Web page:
Yeah, this movie had it's moments, and I'm sure, in somebody's mind, the characters were extremely well thought out. What was missing, though, was that person letting the audience in on the secret. What drives each of these people? Angelica Houston and Danny Glover seemed to be there to fill time--we never learn anything about them. Chas is obviously driven, but why? And why is he driven 20 years after our "introduction"--is he still selling spotted mice? Is he doing anything? Are those people setup in his room just for his own ego? And what the heck is up with the sweatsuit? Margot felt rejected as a child, and so never established a real relationship with a man. Tired. I've seen that before. Richie (was that his name? it's never a good sign when I can't remember a primary character's name) played tennis, but was in love with his sister (YUCK!). Apparently that disgusting revelation is supposed to make things interesting. The only character that is fleshed out is Royal. But even he seems to flip flop a lot--there was no definate progression from sleazebag to decent guy.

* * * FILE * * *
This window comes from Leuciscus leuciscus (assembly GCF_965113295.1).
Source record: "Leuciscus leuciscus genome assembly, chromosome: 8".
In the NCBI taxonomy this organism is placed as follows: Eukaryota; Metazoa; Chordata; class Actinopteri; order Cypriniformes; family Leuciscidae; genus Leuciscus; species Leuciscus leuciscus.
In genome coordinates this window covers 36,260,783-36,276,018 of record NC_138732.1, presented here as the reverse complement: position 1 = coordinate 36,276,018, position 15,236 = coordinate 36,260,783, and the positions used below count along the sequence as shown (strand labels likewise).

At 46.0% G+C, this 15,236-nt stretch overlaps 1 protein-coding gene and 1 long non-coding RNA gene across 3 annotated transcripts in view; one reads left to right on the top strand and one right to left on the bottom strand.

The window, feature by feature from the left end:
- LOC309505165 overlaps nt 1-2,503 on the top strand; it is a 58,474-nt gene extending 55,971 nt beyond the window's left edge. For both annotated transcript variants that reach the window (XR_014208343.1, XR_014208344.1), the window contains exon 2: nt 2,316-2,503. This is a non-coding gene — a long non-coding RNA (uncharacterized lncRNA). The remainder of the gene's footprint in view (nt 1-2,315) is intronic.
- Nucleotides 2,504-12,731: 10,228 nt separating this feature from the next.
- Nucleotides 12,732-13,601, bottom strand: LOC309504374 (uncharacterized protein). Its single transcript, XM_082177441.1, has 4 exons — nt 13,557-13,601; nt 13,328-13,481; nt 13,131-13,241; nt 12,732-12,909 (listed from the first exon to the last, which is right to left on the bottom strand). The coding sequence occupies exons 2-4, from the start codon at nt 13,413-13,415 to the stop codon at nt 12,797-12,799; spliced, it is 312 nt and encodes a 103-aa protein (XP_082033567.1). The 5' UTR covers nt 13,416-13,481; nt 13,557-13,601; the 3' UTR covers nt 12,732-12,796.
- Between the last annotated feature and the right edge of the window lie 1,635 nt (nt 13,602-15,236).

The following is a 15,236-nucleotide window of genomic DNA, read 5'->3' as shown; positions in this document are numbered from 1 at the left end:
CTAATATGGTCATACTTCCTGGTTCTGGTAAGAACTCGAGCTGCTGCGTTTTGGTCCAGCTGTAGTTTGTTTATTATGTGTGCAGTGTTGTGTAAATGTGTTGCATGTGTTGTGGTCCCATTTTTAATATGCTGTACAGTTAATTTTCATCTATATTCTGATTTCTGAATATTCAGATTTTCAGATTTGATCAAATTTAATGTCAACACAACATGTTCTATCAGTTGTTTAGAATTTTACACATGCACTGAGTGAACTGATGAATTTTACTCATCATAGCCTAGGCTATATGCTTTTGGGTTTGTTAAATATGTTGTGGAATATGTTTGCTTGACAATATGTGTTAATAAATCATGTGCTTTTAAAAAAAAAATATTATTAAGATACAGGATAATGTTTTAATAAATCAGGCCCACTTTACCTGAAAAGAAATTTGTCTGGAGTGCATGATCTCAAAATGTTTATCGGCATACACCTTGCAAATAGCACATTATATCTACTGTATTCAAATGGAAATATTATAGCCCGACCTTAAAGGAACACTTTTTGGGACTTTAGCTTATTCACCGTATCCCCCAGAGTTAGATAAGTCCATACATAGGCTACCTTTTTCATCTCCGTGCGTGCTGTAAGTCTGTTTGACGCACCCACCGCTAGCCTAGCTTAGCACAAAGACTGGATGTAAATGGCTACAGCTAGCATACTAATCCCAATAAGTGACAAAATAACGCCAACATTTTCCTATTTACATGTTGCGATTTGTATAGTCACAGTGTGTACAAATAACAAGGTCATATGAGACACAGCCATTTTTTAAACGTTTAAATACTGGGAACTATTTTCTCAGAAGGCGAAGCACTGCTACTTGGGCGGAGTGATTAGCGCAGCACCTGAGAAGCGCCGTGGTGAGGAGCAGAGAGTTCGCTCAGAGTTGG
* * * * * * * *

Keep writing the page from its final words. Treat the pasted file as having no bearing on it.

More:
I'll admit, I'm not into dark comedies. Maybe that's what I'm missing. But something definately slipped by me.
You know, somebody commented how, if Ridley Scott could make ancient Rome seem real, why couldn't Baz Luhrmann do the same for 1900's Paris? Let me ask one question--when you read a love story, do you think of the handsome prince and the beautiful princess in their fairy tale castle, or do you think "Boy, I wonder how they run the plumbing in that thing?"
There's three responses to that question. 1. "I don't read love stories." If that's your answer, stay away from Moulin Rouge. 2. "Well, princes and princesses still need to use the facilities, right?" Again, stay away. If you answered "And the castle probably has beautiful tapestries, and the stars always shine directly overhead", then get to the theater now. You won't want to miss this.